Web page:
One-third of Dublin offices sold in deals worth €6bn since 2013

A new report from Savills on Ireland’s property investment market has revealed that 1.1 million sq m (11.84 million sq ft) of modern office space has changed hands in Dublin since the beginning of 2013 – equivalent to one-third of Dublin’s entire office stock.

The figure for the city’s Central Business District (CBD) is even higher, with the report finding that a staggering 42pc of office space has been bought and sold in the last four years alone. The total value of office investment transactions in Dublin amounted to almost €6.3bn between 2013 and 2016, according to Savills.

Some €1.5bn of office assets were sold in 2016 alone – accounting for over a third of the year’s €4.47bn investment turnover.

While 109 office assets changed ownership nationally last year, 80pc of these were located in Dublin, reflecting the still-overwhelming concentration by investors on the capital.

Of the 76 modern office sales in Dublin last year, 12 were re-trades of assets bought earlier in the economic cycle. This, according to Savills, brings to almost 30 the number of purpose-built Dublin offices that have been re-traded since the beginning of 2013.

Most of these assets are now believed to be in the hands of longer-term owners.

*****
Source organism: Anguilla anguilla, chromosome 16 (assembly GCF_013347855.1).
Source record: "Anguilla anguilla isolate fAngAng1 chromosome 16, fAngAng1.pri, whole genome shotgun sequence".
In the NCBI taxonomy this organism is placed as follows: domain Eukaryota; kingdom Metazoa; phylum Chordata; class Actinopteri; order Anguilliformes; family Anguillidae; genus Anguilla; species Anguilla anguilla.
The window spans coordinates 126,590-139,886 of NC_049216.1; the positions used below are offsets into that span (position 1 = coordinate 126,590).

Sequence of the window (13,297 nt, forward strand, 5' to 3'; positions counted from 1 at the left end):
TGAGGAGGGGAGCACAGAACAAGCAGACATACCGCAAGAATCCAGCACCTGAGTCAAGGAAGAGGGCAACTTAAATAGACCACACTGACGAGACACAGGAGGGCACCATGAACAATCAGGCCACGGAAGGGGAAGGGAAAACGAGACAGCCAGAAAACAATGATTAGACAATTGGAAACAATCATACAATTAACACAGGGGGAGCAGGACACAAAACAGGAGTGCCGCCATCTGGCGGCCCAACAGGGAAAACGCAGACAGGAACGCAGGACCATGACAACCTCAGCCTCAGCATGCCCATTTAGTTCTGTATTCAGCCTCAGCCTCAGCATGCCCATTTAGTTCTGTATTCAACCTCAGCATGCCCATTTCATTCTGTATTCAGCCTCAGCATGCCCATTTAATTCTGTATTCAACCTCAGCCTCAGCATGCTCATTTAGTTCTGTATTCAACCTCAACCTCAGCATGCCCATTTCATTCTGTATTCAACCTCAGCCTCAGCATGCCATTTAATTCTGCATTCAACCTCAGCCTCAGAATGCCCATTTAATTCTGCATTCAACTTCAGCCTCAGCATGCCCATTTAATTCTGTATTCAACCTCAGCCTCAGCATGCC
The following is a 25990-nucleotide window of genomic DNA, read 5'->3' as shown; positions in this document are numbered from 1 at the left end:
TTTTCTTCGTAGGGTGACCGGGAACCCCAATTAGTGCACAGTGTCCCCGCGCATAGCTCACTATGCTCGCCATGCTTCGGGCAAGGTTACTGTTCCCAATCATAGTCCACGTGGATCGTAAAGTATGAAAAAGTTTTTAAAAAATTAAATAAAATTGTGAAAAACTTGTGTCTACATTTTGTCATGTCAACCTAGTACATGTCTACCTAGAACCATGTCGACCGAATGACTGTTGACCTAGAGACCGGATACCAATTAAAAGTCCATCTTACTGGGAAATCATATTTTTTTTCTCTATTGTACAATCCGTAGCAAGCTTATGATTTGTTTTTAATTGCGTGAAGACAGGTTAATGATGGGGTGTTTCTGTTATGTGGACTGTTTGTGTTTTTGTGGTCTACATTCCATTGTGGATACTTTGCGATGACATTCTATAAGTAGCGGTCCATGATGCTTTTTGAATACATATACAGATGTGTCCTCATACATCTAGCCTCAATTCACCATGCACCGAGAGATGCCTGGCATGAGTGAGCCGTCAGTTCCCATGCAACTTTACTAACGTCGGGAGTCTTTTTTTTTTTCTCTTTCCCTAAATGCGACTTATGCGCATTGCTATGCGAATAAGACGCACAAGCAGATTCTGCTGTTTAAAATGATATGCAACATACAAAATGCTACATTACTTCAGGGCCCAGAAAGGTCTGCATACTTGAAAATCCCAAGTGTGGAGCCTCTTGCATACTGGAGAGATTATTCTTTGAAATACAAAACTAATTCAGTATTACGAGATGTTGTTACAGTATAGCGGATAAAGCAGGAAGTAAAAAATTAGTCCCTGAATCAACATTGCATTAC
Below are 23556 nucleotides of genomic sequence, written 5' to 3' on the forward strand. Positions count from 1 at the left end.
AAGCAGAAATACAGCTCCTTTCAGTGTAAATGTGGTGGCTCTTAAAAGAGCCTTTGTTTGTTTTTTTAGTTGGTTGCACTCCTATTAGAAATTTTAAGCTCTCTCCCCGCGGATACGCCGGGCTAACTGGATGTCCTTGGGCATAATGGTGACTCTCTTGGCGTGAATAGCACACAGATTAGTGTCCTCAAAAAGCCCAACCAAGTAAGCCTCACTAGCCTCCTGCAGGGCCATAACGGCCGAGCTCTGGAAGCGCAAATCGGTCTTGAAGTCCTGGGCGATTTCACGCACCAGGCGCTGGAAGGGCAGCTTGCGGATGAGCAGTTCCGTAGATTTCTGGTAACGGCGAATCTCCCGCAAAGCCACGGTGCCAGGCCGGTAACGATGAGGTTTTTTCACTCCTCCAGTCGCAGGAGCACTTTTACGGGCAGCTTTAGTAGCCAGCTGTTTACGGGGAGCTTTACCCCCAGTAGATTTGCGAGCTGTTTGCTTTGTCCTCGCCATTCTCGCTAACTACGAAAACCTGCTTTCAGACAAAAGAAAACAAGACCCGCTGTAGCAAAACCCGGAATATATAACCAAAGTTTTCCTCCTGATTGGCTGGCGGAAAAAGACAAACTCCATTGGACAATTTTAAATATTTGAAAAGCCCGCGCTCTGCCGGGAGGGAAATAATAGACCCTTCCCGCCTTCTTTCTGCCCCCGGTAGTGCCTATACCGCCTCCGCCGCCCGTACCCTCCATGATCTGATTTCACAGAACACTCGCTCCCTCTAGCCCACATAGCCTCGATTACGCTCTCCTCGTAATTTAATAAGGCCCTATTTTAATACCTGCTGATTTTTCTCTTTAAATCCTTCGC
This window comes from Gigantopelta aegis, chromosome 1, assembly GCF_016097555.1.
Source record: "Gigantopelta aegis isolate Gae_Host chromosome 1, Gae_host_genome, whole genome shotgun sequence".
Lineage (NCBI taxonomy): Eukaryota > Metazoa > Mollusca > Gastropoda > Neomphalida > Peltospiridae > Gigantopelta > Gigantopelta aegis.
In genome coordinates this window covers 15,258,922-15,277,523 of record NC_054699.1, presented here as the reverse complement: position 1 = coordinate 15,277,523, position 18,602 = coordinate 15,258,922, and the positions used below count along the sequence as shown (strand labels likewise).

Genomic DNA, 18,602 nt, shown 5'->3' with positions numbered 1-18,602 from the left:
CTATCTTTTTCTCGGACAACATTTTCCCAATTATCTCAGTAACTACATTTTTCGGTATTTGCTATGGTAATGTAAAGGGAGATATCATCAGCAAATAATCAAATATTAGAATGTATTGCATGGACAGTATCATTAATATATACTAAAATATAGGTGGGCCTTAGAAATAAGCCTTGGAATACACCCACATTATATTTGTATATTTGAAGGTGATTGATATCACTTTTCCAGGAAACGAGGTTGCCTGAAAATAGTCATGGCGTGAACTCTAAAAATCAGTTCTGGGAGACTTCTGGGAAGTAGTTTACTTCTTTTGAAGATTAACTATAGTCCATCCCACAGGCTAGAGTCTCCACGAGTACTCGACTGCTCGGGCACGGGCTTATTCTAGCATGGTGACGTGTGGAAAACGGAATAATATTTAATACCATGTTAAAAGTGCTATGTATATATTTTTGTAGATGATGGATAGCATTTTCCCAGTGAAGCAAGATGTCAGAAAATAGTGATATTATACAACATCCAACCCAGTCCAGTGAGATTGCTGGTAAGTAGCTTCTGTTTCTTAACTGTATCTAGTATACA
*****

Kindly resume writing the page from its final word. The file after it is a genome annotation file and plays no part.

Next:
The biggest office transaction in terms of value in 2016 was the sale by Savills of One Spencer Dock for approximately €242m to London-based AGC Equity Partners.

“Given the nature of our economy, which is increasingly based on technology and business services, office space is a critical factor of production,” said Savills Ireland Director of Research, Dr John McCartney.

“During the economic crisis, office blocks could be picked up cheaply and this caused assets to be traded at a ferocious rate. Now that the economy is back on a strong growth trajectory, the appeal of these assets has widened and core institutions such as pension funds and REITs have become key buyers.”

Savills says while demand for income-producing property remains robust, the market created by post-crisis deleveraging is now a thing of the past. Savills believes more normalised supply levels will see investment settle back to a sustainable €2.5bn to €3.5bn per annum over the coming years.
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